..."Harvard University researchers note that as much as one-third of the land in some cities is devoted to parking spots. Some city planners expect that the cost of homes will fall as more space will become available in cities. If parking on city streets is reduced and other vehicles on roadways become smaller, homes and offices will take up that space."
..."the Artificial Intelligence Laboratory at the University of Texas at Austin, imagines cities where traffic lights no longer exist but sensors direct the flow of traffic."
..."A spokesman for Audi said a fully automated car would not be available until the end of the decade. And the regulatory issues to be addressed before much of this could come true are, to put it mildly, forbidding."
..."But the pieces are starting to fall into place, at least enough to excite future-minded thinkers. Last year, Jerry Brown, the governor of California, signed legislation paving the way for driverless cars in California, making it the third state to explicitly allow the cars on the road."... Source: New York Times
"Coursera offers courses from the top universities, "for free to everyone". Current partners include Princeton University, Stanford University, University of California, Berkeley, University of Michigan-Ann Arbor, and University of Pennsylvania. The platform is designed to support millions of students on degree level units usually lasting 5 to 10 weeks."
Keywords: Online Education, Scaling up education
Online learning an effective way? NBER research says that it depends on the level of the student:
Online education, a way for schools to survive?
Schrag, Philip G. , MOOCs and Legal Education: Valuable Innovation or Looming Disaster? (June 10, 2013). Georgetown Public Law Research Paper No. 13-055. Available at SSRN: http://ssrn.com/abstract=2278261 or http://dx.doi.org/10.2139/ssrn.2278261
Selected blogs on online learning:
"This study examines the growth in private equity backed portfolio companies in the UK over the period from 1995 to 2012 using a dataset selected from the population of private and public companies in the UK including companies that received private equity backing. On the basis of real cumulative average growth rates (CAGR rolling 3 and 5 year periods), we find a consistent pattern of PE backed buyouts showing higher growth rates than non-PE backed buyouts for the first four years post buyout. Strongest increases in initial growth are displayed in respect of equity, total assets and value added. The growth rate remains positive throughout the post-buyout period for all variables except for sales and employment that become negative in year 7 post buyout. For the sub-period 2008-2011, PE backed buyouts are significant and positively associated with growth in all variables for both CAGR3 and 5 year periods, suggesting the PE backed firms’ growth has held up better than non-PE backed private companies. Board size is consistently significant and positively associated with all measures of growth, with significant and negative relationships between average director age and number of multiple directorships and all growth measures. Controlling for other factors, the extent of UK experience of PE firms is significant and positively associated with growth in value added, assets, sales, equity and employment. Foreign PE firms are significant and positively associated with growth in asset and equity but significant and negatively associated with employment growth." Source: SSRN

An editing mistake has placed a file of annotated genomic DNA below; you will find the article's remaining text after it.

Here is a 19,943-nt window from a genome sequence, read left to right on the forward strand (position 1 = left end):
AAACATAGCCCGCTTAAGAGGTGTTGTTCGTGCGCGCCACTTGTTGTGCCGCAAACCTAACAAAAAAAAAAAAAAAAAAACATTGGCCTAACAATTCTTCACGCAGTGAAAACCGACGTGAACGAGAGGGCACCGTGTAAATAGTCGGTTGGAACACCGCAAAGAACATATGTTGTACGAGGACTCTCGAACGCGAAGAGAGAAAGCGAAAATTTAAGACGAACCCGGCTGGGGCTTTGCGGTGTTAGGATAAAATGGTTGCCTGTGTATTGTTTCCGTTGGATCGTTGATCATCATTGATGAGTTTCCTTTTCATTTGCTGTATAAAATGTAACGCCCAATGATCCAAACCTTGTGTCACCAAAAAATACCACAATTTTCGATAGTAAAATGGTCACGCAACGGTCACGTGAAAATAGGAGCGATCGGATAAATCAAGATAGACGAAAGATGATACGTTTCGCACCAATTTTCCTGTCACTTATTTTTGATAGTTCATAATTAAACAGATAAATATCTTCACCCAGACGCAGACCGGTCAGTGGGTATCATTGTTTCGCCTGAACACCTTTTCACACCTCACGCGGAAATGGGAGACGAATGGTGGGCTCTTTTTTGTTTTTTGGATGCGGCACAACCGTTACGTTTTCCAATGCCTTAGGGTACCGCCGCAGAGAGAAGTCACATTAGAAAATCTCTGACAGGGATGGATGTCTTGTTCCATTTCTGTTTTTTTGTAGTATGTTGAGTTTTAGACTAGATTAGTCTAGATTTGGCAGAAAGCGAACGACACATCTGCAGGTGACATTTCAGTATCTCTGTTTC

Keywords: LBOs, Firm Growth
"Technology tends to run in cycles. Microsoft ruled the 90’s by building essential software for enterprises. Then Apple created a new device driven marketplace in which the consumer was king. What will drive the next decade?
While these things are always hard to predict with any specificity, much of the writing is already on the wall. Humanlike, no-touch interfaces will combine with a pervasive array of sensors and intelligent back-end systems to form a new Web of Things. Computing will become truly ubiquitous.
This new era of computing will be different than anything we’ve seen before. Technology will cease to be something we turn on and off, but will become an inextricable part of not only our environment, but ourselves. It is a future that is both utopian and dystopian (depending on your perspective), in that the human experience will change dramatically." read more on Business Insider